Heavy-flavour production at forward rapidity as a function of charged-particle multiplicity with ALICE at the LHC

Doctoral Thesis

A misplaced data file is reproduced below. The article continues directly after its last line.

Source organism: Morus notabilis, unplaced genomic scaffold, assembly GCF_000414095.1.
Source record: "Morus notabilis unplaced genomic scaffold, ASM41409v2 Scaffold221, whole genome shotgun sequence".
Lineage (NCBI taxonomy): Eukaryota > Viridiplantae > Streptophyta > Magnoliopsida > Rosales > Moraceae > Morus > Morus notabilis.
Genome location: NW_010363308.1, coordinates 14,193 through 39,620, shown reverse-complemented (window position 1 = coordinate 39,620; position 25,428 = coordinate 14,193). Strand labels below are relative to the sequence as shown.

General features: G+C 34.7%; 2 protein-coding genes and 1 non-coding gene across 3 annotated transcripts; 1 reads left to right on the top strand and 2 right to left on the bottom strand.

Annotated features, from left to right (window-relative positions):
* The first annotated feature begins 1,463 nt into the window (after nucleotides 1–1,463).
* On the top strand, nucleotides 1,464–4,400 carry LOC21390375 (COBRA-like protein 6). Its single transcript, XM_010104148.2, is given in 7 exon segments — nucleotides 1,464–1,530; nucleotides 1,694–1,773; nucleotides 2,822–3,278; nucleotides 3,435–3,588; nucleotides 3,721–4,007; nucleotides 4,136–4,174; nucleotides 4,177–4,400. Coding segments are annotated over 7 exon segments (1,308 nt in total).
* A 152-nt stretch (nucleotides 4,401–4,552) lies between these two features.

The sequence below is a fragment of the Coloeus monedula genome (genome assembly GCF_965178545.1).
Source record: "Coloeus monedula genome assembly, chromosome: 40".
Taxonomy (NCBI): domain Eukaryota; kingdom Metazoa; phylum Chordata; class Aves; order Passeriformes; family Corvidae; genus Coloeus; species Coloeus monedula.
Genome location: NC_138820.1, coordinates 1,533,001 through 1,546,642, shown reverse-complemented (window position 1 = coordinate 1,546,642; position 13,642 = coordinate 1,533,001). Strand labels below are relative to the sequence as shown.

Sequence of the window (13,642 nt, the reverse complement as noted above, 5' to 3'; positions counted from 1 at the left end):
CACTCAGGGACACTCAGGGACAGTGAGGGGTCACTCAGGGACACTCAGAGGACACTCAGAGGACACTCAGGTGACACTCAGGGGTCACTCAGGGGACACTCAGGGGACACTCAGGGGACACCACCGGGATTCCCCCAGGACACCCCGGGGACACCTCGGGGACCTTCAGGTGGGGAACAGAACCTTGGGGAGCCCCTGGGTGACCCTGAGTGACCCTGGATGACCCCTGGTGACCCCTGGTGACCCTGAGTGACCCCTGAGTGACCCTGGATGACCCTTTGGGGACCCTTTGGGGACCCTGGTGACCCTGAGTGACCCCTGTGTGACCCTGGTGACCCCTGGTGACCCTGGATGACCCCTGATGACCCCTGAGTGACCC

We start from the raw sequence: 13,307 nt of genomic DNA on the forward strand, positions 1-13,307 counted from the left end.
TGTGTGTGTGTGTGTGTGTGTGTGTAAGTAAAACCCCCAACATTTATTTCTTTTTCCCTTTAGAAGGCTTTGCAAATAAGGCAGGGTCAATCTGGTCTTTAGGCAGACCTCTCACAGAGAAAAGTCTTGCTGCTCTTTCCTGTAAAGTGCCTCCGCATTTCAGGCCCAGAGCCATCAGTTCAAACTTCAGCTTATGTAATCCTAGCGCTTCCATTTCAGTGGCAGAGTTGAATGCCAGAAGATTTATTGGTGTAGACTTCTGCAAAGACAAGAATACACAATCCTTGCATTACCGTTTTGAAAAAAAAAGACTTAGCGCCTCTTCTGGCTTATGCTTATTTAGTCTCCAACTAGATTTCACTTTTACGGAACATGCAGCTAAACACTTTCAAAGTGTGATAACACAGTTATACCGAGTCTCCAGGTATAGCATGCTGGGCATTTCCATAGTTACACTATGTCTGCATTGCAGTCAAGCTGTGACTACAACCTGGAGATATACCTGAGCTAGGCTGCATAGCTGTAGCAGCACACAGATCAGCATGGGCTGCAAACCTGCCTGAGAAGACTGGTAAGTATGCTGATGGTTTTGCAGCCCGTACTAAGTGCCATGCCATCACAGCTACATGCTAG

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Heavy-flavour hadrons are hadrons made up of at least a charm or beauty heavy quark. They are produced in the early stages of ultra-relativistic collisions via hard scatterings and are important tools for studying different aspects of Quantum Chromodynamics (QCD) in hadronic collisions. Charged-particle multiplicity gives information on the global characteristics of the event and could be used to characterize particle production mechanisms. In hadronic collisions at Large Hadron Collider (LHC) energies, there is a significant contribution of Multiple Parton Interactions (MPI), i.e. several hard partonic interactions occurring in a single collision between nucleons. Therefore, the measurement of heavy-flavour hadrons as a function of charged-particle multiplicity gives insight into the mechanisms influencing their production in hadronic collisions at these energies and is a tool to test the influence of MPIs. Furthermore, charged-particle multiplicity dependence of heavy-flavour hadron production is used to test the ability of QCD theoretical models to reproduce data. In this thesis we investigate the production of heavy flavours via the single muon decay channel at forward rapidity as a function of the charged-particle multiplicity measured at central rapidity in proton-lead (p–Pb) collisions at √ sNN = 8.16 TeV using ALICE (A Large Ion Collider Experiment) at the LHC. ALICE is a dedicated detector optimized to study ultra-relativistic heavy-ion collisions in which the Quark-Gluon Plasma (QGP - the state of matter which prevailed in the Early Universe shortly after the Big Bang) is created. ALICE also studies proton-proton (pp) and p–Pb collisions. In pp collisions, production cross sections obtained from data provide information used to test pQCD theories while in p–Pb collisions, where the energy density is believed to be too low to produce the QGP, the presence of additional nuclear matter can alter the wavefunction of the nucleus leading to modified observables - the so-called cold nuclear matter (CNM) effects. The study of the multiplicity dependence of heavy-flavour production in p-Pb collisions may give important information regarding initial-state effects in CNM. Both pp and p– Pb collisions provide reference for comparison with heavy-ion (Pb–Pb) collisions. ALICE measures hadrons, leptons, and photons up to very high transverse momentum (pT) ≈100 GeV/c. The detector consists of a central barrel, which covers a rapidity of |y| < 1 and a Muon Spectrometer which covers the forward rapidity, -4 < y < -2.5. In this thesis, the production of heavy flavours via the contribution of their muonic decays to the inclusive pT-differential muon yield at forward (2.03 < ycms < 3.53) and backward (-4.46 < ycms < -2.96) rapidity reconstructed with the Muon Spectrometer and charged-particle multiplicity using the Silicon Pixel Detector located in the central barrel (|y| <1) in p-Pb collisions at √ sNN = 8.16 TeV in the forward and backward rapidity are studied. The aim of the study is to probe the role of MPIs in the production of heavy flavours focusing on the contribution of hard and soft processes as well as to investigate effects of the presence of multiple binary nucleon-nucleon interactions and the initial state effects modified by CNM in particle production.